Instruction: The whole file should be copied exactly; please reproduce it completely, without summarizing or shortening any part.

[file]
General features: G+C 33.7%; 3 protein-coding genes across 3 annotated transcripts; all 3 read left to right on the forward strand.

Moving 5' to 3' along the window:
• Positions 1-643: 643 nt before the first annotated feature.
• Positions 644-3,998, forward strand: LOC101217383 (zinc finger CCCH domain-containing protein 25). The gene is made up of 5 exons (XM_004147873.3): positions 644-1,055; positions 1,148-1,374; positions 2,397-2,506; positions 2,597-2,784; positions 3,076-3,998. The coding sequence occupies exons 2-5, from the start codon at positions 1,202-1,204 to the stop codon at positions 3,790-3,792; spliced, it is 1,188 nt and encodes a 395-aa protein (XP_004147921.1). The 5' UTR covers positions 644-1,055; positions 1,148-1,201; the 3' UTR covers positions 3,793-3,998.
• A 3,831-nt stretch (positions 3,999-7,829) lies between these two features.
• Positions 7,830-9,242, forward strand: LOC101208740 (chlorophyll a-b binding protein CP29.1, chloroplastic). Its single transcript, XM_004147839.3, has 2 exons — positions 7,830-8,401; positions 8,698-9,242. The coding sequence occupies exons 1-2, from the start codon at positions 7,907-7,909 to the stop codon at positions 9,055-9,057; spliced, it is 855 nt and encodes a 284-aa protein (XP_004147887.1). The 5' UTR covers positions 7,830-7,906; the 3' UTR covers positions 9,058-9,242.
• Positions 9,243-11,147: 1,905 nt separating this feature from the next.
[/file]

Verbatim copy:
General features: G+C 33.7%; 3 protein-coding genes across 3 annotated transcripts; all 3 read left to right on the forward strand.

Moving 5' to 3' along the window:
• Positions 1-643: 643 nt before the first annotated feature.
• Positions 644-3,998, forward strand: LOC101217383 (zinc finger CCCH domain-containing protein 25). The gene is made up of 5 exons (XM_004147873.3): positions 644-1,055; positions 1,148-1,374; positions 2,397-2,506; positions 2,597-2,784; positions 3,076-3,998. The coding sequence occupies exons 2-5, from the start codon at positions 1,202-1,204 to the stop codon at positions 3,790-3,792; spliced, it is 1,188 nt and encodes a 395-aa protein (XP_004147921.1). The 5' UTR covers positions 644-1,055; positions 1,148-1,201; the 3' UTR covers positions 3,793-3,998.
• A 3,831-nt stretch (positions 3,999-7,829) lies between these two features.
• Positions 7,830-9,242, forward strand: LOC101208740 (chlorophyll a-b binding protein CP29.1, chloroplastic). Its single transcript, XM_004147839.3, has 2 exons — positions 7,830-8,401; positions 8,698-9,242. The coding sequence occupies exons 1-2, from the start codon at positions 7,907-7,909 to the stop codon at positions 9,055-9,057; spliced, it is 855 nt and encodes a 284-aa protein (XP_004147887.1). The 5' UTR covers positions 7,830-7,906; the 3' UTR covers positions 9,058-9,242.
• Positions 9,243-11,147: 1,905 nt separating this feature from the next.